Austria is one of the long-standing European immigration countries. Besides labor immigration, the country has seen several waves of asylum seekers in the past. In the Second Austrian Republic after World War II these include about 200,000 refugees from Hungary in 1956/57, in 1968/69 about 160,000 Czechs and Slovaks fled via Austria, in 1981/82 more than 120,000 refugees came from Poland and many came in the 1990ies after the collapse of the Eastern Bloc and the wars in Former Yugoslavia (among them about 90,000 Bosnians found refuge). While these past asylum seekers mainly came from neighboring regions that previously belonged to the Austrian-Hungarian empire, those who sought refuge more recently since the 2000s originated from increasingly diverse and remote source countries such as Afghanistan, Russia (Chechnya), Iraq, and of course Syria. In contrast to the refugees of the past, these newcomers were not able to build on historical ties and benefit from established communities.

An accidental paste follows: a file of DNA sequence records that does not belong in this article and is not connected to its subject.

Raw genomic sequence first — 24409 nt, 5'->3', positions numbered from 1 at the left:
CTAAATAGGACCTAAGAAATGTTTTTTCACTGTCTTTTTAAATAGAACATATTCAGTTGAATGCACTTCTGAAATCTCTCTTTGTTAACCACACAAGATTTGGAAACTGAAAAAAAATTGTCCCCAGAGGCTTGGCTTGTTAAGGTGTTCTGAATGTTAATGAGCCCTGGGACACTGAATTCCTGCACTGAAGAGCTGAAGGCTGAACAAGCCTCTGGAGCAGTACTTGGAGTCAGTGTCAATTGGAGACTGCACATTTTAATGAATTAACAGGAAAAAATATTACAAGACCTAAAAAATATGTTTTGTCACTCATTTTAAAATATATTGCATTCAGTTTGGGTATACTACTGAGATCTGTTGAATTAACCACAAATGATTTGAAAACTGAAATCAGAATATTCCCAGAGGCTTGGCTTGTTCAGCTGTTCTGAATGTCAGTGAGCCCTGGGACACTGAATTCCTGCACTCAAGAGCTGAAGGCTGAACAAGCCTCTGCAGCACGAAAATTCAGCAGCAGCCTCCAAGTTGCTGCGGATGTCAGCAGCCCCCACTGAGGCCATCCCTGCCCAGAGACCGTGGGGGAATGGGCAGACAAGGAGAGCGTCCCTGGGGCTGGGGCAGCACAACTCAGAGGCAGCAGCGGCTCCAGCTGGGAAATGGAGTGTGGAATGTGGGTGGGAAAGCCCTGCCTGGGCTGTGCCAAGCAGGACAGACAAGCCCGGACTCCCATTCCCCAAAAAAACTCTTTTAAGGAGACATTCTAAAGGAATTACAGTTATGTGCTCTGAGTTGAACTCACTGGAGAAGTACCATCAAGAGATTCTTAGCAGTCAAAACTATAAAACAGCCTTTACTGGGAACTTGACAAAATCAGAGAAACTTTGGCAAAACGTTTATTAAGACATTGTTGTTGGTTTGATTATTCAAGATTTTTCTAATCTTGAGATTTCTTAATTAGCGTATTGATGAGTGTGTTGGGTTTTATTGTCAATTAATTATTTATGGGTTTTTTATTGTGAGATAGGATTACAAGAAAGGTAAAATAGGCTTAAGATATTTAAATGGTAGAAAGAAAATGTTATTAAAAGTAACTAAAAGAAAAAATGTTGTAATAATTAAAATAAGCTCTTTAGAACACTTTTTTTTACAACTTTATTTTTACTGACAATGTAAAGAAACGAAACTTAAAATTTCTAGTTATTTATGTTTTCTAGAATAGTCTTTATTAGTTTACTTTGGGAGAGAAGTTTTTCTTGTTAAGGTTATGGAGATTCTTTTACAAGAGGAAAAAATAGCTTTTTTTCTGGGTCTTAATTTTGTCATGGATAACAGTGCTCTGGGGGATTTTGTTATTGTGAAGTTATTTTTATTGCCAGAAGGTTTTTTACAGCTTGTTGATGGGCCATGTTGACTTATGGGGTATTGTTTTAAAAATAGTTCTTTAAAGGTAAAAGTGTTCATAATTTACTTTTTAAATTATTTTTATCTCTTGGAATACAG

The aim of the project “Labor Market Integration of Migrants in Austria“, supported by funds of the Oesterreichische Nationalbank (Oesterreichische Nationalbank, Anniversary Fund, project number: 17177), is to provide comprehensive and reliable evidence about the labor market situation of different groups of immigrants since the year 2000, with a special focus on the labor market integration of recognized refugees and asylum seekers who received subsidiary protection in Austria. We analyze labor market flows and compare the labor market integration of different waves and groups of immigrants against the contextual backdrop of overall socioeconomic and employment conditions (labor demand), and the evolvement of individual background characteristics of the workforce as a whole.